Skift Take

Transactions are still about 75 percent lower than in 2019, but the agency is hoping a winter bookings surge will reflect the pace of the year ahead. It's an assumption not without risk.

A large gap still exists between pre and post-pandemic business travel volumes, going by American Express Global Business Travel’s latest full-year results. Amext GBT, because of its scale, is often a bellwether for corporate travel trends.

Amex GBT posted sales of $34.1 billion in 2019, while for the 12 months ended Dec. 31 it notched up about a quarter of that figure.

“We ended 2021 on a high note despite the Omicron impact in December, with financial results for the full year well ahead of our adjusted (earnings before interest taxes, depreciation and amortization) forecast driven by a 119 percent increase in fourth quarter revenue and efficiencies from continued cost discipline,” said Paul Abbott. “We believe the business travel recovery is well underway and is gaining momentum with transactions reaching 51 percent of 2019 levels in the last week of February 2022.”

That was a 23 percentage point improvement versus mid-January. Still, business travel is still nowhere near its pre-pandemic levels.

And the numbers can become a little clouded, owing to Amex GBT’s acquisition of Egencia as well as surprise purchase Ovation Travel in January last year, but the headlines for the world’s biggest corporate travel agency include a loss of $340 million (on an adjusted EBITDA, or earnings before interest, tax, depreciation and amortization, basis), when including two months of ownership of Egencia. That’s after revenue of $763 million, based on total transaction volume of nearly $7.8 billion.

Pro forma for 12 months of Egencia ownership, Amex GBT reported a full-year 2021 loss of $520 million on an adjusted EBITDA basis, with revenue of $889 million.

Amex GBT plans to go public by merging with an Apollo Management-backed blank check company in the first half of year, and said the $520 million loss exceeded the forecast provided in Apollo Strategic Growth Capital’s registration statement by $37 million. Its financial results are preliminary and unaudited.

Subdued Recovery Ahead

The results are a marginal improvement on the $363 million loss in 2020, which came after $793 million revenue, and just over $5.9 billion in total transaction volume. But speaking at an online conference last week, several travel managers revealed only a slight rebound in corporate travel, including Bank of America. It has 140,000 staff, and had only recently recovered to 20-30 percent. Software firm Automation Anywhere was at just 10 percent of 2019 travel levels, while Snapchat’s travel manager said his company trips were back up to about 40 percent.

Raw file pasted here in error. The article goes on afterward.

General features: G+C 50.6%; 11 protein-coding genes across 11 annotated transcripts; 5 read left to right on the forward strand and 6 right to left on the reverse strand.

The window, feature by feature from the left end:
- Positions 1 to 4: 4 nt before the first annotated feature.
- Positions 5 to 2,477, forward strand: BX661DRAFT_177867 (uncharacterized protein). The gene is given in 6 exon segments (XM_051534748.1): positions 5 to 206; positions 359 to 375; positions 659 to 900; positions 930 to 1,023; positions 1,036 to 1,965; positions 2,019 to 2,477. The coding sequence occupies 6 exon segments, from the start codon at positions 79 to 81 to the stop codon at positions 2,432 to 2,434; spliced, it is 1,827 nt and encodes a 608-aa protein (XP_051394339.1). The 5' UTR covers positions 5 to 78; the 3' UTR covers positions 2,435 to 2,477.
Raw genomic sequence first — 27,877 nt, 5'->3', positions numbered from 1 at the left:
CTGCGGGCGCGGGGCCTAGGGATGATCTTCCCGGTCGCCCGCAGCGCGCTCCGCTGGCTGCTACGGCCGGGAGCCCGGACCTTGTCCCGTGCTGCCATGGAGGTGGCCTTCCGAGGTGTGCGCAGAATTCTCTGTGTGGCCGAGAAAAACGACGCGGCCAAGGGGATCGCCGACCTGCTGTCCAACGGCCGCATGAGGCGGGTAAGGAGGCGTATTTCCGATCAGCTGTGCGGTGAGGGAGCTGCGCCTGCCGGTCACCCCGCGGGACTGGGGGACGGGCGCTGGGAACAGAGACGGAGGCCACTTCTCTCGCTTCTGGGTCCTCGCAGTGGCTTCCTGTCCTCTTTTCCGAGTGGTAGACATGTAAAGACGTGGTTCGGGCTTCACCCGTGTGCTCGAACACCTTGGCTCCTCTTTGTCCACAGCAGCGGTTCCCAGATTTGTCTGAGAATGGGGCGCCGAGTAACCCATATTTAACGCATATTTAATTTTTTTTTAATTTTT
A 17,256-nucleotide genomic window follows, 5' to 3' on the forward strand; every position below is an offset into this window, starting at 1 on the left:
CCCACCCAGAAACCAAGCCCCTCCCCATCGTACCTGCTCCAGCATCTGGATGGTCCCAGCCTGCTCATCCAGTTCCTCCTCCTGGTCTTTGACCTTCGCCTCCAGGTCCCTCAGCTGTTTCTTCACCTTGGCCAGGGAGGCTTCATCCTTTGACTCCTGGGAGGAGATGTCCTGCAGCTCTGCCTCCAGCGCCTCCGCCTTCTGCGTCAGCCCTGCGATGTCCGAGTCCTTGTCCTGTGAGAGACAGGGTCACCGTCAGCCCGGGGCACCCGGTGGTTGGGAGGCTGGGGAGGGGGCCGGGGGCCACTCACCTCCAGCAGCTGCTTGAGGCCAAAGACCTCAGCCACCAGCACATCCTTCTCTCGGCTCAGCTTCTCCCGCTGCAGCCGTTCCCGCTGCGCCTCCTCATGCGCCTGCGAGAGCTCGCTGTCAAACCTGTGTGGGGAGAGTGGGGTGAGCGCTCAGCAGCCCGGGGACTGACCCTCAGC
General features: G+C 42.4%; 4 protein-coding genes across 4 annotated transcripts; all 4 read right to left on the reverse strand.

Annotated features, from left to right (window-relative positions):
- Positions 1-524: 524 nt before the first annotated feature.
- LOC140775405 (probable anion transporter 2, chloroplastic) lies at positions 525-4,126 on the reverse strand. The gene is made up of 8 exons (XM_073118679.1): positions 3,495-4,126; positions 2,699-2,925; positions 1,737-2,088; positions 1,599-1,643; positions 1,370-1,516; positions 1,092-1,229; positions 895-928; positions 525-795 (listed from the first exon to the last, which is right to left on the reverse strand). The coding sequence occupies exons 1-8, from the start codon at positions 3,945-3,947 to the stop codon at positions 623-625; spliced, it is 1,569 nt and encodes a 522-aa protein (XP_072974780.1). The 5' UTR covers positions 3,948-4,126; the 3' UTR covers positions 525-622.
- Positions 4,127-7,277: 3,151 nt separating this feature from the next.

Acquisitions Are Paying Off

By buying Ovation and Egencia, Amex GBT said it had doubled its footprint among small and medium-sized clients, which now represent 45 percent of its total revenue. They now make up its fastest growing and most profitable customer segment, but the agency also expects to save money as part of its Egencia deal, and realize $109 million in total synergies, including $25 million in 2022.

Owning Egencia also means offering those clients the special fares Amex GBT has negotiated with airlines. “Since Amex GBT’s acquisition of Egencia closed in November last year, we have been focused on using our new ownership structure to deliver tangible, bankable value to customers,” said Mark Hollyhead, president of Egencia. “In a short space of time, we have brought even more choice to the Egencia Preferred Rate program for more substantial saving opportunities and differentiated content.”

In terms of bigger customers, Amex GBT secured $3.7 billion in total new wins value, including Hewlett Packard, Standard Chartered and Palo Alto Networks. And so far in 2022 it has secured contracts with Raytheon Technologies and Ferrero Group. At the end of January, it was awarded a place on the Crown Commercial Service’s new procurement framework so it can supply government departments and the wider public sector with business travel.

How do the numbers shape up against other travel management companies? Australia’s CTM reported underlying EBITDA of $13.2 million for its 2022 first half (covering the six months to Dec. 31, 2021), compared to $11 million in the same period last year. It said it won new corporate business worth $3.27 billion.

The next few months will be critical for the agency during the build-up to its public listing, having spent the year laying the groundwork for the future.

In December 2021, Amex GBT bolstered its liquidity by establishing a $1 billion term loan facility under its amended credit agreement, and it expects to raise $1.2 billion of gross proceeds as part of its blank-check deal. “We expect our pending business combination with Apollo Strategic Growth Capital to provide access to the capital required to accelerate our growth strategy,” Abbott said during a conference call on Monday.

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Tags: american express global business travel, business travel, corporate travel, ctm, loyalty, travel agencies, travel management

Photo credit: Amex has doubled its footprint among small and medium-sized clients, which now represent 45 percent of its total revenue. Daniel Lim / Unsplash